- Buster Olney, Senior Writer, ESPN The Magazine
For five years, Carlos Gomez says, he listened to others tell him what he needed to do to be successful. "They wanted me to hit line drives, hit the ball on the ground," he said Tuesday, over the phone. "They treat me like one of the fast guys."
Gomez's image of himself as a player was different from that. Oh, sure, he has big-time speed, but when Gomez played winter ball, he would swing very hard and try to drive the ball and felt he was a very different player, and a better player. He felt he knew why.
As he came back from a broken collarbone late in 2011, he met with manager Ron Roenicke and talked about the player he felt he could be. "I'm going to try something different," Gomez said to Roenicke. "I've been trying this for five years, and it doesn't work. I want to be me."
Many at-bats later, Roenicke complimented Gomez on his adjustment, on understanding what type of player he needed to be, because clearly, something is very different; now, something works, in a way that it hadn't in the years he was with the Twins and at the outset of his time with the Brewers. Gomez felt he was at an important crossroads, changed, and now he's better for it.
"I've taken my ability and shown what kind of player I can be," said Gomez, who clubbed 19 homers last year, among 42 extra-base hits, and is now hitting a league-high .364, with 8 doubles, 2 triples and 6 homers.
Gomez spoke Tuesday about two drills that have helped -- two drills he does regularly. A lot of hitters focus on taking the ball to the opposite field, but Gomez has a drill that forces him to pull the ball. Brewers hitting coach Johnny Narron sets up behind a screen about 10 to 15 feet away from Gomez and flip balls directly at his hip with some pace, and this requires Gomez to swing quickly, efficiently and hit the ball before it hits him. Sometimes, he says, the ball hits him early in the drill.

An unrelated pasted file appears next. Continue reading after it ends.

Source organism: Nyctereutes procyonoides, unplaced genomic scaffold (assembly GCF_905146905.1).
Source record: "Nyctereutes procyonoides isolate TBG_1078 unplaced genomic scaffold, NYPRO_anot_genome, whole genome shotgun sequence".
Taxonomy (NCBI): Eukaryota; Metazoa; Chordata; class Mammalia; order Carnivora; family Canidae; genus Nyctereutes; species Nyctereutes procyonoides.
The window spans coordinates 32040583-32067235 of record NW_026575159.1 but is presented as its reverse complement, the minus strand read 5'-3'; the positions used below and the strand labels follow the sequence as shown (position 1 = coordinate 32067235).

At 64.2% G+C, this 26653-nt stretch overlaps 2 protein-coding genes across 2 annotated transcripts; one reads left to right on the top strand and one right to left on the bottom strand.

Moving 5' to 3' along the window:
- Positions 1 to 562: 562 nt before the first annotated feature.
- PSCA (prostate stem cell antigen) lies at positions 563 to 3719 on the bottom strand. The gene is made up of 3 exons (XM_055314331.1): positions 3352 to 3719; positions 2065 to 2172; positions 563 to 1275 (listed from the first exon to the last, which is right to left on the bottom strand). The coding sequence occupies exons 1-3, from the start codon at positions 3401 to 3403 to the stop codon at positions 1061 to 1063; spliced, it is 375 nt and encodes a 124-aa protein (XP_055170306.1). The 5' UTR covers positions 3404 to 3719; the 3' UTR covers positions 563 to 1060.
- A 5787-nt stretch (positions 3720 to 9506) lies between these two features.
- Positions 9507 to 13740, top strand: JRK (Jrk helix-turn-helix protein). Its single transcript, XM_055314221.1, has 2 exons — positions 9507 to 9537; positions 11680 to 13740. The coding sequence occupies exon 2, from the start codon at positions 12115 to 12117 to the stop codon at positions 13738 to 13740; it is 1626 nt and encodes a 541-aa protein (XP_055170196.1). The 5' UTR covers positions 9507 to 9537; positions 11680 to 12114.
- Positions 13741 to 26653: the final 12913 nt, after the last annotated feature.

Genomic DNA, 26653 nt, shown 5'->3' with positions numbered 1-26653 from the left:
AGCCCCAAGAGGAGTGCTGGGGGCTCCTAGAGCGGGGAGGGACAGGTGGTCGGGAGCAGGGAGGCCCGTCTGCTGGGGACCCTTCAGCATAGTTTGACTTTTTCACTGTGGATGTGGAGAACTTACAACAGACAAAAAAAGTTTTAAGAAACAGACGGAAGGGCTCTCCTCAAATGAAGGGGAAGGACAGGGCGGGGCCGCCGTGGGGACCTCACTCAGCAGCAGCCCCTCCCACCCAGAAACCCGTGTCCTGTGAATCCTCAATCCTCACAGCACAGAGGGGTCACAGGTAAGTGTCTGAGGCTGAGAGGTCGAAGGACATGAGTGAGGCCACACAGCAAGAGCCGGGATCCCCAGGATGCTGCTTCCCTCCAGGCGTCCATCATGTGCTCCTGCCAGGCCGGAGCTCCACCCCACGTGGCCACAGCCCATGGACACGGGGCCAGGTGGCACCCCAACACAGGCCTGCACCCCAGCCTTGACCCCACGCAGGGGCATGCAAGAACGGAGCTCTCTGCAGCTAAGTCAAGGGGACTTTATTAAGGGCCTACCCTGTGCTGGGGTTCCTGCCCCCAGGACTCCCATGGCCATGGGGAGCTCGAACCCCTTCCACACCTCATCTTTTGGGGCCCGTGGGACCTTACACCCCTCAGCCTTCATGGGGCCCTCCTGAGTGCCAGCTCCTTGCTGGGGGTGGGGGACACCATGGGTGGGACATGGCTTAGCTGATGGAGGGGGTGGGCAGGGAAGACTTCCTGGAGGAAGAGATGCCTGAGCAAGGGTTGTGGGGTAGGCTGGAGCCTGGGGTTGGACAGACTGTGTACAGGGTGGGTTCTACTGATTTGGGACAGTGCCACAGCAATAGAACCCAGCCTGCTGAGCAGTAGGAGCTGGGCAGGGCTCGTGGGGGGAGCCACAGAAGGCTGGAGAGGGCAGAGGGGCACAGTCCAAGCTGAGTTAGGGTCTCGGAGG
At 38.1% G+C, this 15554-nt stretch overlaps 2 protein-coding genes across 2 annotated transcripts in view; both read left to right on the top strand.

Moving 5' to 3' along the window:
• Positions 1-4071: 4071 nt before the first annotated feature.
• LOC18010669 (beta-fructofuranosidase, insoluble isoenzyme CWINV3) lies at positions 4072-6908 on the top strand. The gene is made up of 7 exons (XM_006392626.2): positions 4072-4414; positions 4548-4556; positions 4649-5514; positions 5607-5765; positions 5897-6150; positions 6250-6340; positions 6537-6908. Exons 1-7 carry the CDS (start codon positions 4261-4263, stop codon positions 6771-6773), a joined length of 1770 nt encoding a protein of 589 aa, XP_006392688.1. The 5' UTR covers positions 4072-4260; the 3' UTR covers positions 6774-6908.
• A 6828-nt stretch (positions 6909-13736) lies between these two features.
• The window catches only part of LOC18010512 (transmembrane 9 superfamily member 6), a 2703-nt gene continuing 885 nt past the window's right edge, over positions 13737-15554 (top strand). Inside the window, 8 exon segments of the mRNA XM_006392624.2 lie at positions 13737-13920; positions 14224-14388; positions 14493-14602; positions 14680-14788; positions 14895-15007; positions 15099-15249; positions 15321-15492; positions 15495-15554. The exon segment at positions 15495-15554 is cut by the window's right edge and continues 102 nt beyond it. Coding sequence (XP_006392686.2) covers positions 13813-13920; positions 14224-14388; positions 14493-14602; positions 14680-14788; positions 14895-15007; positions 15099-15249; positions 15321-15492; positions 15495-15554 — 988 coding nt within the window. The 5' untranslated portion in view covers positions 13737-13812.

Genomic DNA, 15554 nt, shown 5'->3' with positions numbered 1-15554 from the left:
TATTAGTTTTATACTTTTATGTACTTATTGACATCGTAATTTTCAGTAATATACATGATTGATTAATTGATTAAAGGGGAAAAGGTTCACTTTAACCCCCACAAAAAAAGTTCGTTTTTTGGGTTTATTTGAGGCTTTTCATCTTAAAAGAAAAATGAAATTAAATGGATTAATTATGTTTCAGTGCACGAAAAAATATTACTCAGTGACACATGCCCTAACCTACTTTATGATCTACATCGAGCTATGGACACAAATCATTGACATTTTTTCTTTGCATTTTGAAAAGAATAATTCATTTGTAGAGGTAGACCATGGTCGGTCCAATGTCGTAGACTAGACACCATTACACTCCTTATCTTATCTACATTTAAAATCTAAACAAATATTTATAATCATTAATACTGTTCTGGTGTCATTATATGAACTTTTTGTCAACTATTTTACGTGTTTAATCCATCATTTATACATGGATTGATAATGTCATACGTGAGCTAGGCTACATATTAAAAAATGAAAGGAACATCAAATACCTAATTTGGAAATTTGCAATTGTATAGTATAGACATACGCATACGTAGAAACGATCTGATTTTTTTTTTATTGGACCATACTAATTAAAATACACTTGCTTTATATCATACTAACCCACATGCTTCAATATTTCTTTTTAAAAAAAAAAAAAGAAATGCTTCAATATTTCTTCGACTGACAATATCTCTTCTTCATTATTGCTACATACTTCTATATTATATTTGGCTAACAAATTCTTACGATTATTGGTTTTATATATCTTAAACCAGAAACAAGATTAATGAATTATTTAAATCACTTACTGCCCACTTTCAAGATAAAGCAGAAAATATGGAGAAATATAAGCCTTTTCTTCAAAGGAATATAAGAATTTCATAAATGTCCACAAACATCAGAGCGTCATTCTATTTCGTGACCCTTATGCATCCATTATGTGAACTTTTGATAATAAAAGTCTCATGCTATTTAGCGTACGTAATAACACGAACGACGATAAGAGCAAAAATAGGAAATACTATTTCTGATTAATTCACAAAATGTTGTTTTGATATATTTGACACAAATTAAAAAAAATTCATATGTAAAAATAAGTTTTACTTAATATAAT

In the other drill that Gomez described, he stands at home plate, bat in hand, and watches about 30 to 50 pitches -- only watching. He doesn't swing. He focuses on tracking the ball, on following the spin of the ball, so that when he's in a game, he is locked in on the flight of the ball and can react to it better.
When in games, Gomez tries to hit the ball as far as he can to straightaway center field, and through this approach, the counsel of others (including Manny Ramirez), and his own vision of what he is, he has found success.
Around the league
• It's hard to imagine a more scary moment in a game than we saw Tuesday night, when J.A. Happ took a line drive off the side of his head. There was a sickening thud and it hits home, as R.A. Dickey explains within this Brendan Kennedy piece.
This will renew conversation about whether there is some equipment that could be put in place to protect pitchers -- most notably, a cap lined with some sort of protective covering, as has been discussed.
After Happ was hurt, the game seemed irrelevant, writes Tom Jones.
• We had Indians manager Terry Francona on the podcast, and he told a couple of stories that became legend with the "Sunday Night Baseball" crew: The Zipper Mishap, and separately, The Target Pants Story. And we talked a lot about the Indians.